By Maggie Thurber | Special to Ohio Watchdog
COLUMBUS — U.S. Rep. Jim Jordan, R-District 4, does not want the pending Farm Bill to pass.
During a conference call with bloggers Thursday, he said he would rather extend the current bill and put together a farm package next year that moves in a market direction.
The Farm Bill, a bundle of legislation covering agriculture, nutrition, conservation and forestry, comes before Congress every five years. The 2008 Farm Bill expires at the end of September. The U.S. Senate version of the bill, the Agriculture Reform, Food and Jobs Act of 2012 (S. 3240), was passed in June. The House Agriculture Committee approved the House version, Federal Agriculture Reform and Risk Management Act of 2012 (H.R. 6083) on Thursday.
Jordan’s main objection to the bill is the cost, noting that the 2008 bill was $600 billion and the current House bill is $1 trillion. “We have no money at a time when the fiscal situation is dire,” he said.
“It’s not really a farm bill. It’s a food welfare bill,” he added pointing out that 80 percent of the bill’s cost is for the food stamp program. “We’re in the unfortunate position where 1 in 7 in the nation thinks its OK for others to feed them.”
Phil Kerpen, president of American Commitment, a free-market public policy organization, who also participated in the call, said the number of Americans in the food stamp program was a critical point. “Congress needs to focus on job creation and getting people off food stamps rather than continuing an elevated level of funding” for the program, he said.
Kerpen also said the food stamp program should be separated from the Farm Bill. Jordan agreed, saying the main reason for combining the two topics was to get urban and rural votes. “This is done frequently to get votes and taxpayers wind up on the short end of the stick,” he said.
Kerpen and Jordan objected to the incentive program inherent in the food stamp program, though Jordan noted that there is no prohibition against using tax dollars for advertising and encouraging people to participate.
States are making changes in their eligibility because they get rewarded by the federal government to enroll more people, Jordan said. Kerpen said it’s wrong that a government agency thinks it’s their job to get more people dependent on government. “They’re actively trying to recruit college students to sign up,” he added.
Jordan said he preferred reforming the welfare system and making it a block grant to states. He also said he wants to set the funding at pre-recession levels and cap it along with including a work requirement. “During recessions, we expand who is eligible and increase spending and it never goes down after the recession is over,” he said.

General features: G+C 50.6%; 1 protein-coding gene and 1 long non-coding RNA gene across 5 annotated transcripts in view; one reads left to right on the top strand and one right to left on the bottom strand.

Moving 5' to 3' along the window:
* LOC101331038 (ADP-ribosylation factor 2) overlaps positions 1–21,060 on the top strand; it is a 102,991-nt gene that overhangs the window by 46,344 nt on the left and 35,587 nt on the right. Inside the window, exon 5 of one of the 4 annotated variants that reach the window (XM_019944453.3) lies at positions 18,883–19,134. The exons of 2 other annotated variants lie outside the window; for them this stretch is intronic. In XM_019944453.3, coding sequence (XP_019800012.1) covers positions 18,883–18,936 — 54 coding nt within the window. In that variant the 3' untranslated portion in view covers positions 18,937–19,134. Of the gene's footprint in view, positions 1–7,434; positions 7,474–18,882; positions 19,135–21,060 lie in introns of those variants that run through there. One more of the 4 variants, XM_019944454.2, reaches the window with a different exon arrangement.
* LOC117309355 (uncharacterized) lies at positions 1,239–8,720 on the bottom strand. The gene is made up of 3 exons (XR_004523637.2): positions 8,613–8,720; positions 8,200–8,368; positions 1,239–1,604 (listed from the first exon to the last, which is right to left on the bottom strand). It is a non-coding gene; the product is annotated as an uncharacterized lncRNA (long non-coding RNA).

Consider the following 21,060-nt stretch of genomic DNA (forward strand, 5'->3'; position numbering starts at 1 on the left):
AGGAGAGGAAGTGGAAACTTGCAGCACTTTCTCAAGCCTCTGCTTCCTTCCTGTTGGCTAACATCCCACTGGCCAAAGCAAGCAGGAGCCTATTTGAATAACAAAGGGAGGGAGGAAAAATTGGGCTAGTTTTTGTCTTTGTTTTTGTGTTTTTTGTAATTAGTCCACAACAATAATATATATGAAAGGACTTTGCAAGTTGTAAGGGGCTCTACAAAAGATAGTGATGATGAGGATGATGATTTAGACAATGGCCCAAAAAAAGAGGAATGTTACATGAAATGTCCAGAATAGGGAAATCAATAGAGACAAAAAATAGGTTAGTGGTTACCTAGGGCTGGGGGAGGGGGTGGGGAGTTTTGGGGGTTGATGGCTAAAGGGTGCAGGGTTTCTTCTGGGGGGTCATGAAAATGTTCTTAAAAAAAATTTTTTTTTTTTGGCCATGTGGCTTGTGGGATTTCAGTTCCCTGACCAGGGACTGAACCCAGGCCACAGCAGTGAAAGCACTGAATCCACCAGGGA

Kerpen said the House bill includes $392 billion for the food stamp program, $70 billion more than was spent on the program over the past five years. “That’s a 22 percent increase,” he said, pointing out that spending for 2008-12 was $322 billion.
Jordan, who serves as chairman of the Republican Study Committee, is also concerned about the new Price Loss Coverage provision for farmers. The American Enterprise Institute, a think tank that promotes free markets, explained the House provision.
“When the market price for a commodity covered by the program falls below a new and, by historical standards, very high target price level, farmers will almost certainly get a payment for every acre they plant of that crop. The payment is driven by the difference between the target price and the market price and is likely to be very generous to farmers and expensive for taxpayers if market prices for a commodity simply equal their fifteen year historical average levels,” the institute said.
For the similar Senate provision, the institute said, “The proposed shallow-loss program would pay farmers automatic subsidies to bring them up to 90 or 95 percent of the average revenues they have received for any given crop over the previous five years. Payment triggers would be linked to prices and yields increases, creating a new partially disguised entitlement program that locks farmers into near-record incomes at the taxpayer’s expense.”
Jordan added that, “Government is going to set an arbitrary price and subsidize farmers if the price goes below that.”
Both versions of the Farm Bill set income limits for the subsidy program: $950,000 per year in the House and $750,000 per year in Senate, but, Jordan said, large farms that don’t need the subsidies usually get them.
Kerpen noted that there are “all kinds of farmers who are succeeding without subsidies and big government programs. The shallow-loss programs are taking the place of direct subsidies but are still impacting the market,” and driving up prices.
“Anytime government gets involved, it drives up the costs,” Jordan said, adding that the impact can be seen with student loans and the cost of education along with health care.
Jordan warned that the House and Senate bills are not dissimilar and that a deal could be struck to pass a measure before it expires. He noted that the bills passed in the House committee and the full Senate received bipartisan support. The House bill has not yet been scheduled for a floor vote.
“An extension (of the 2008 bill) is the best possible thing we can hope for now,” Jordan said. “When we get into next year, we can do real reform, but the key is to stop it now before it gets to the floor of the House,” he said. “When such bills happen just before an election, that’s when taxpayers get the shaft.”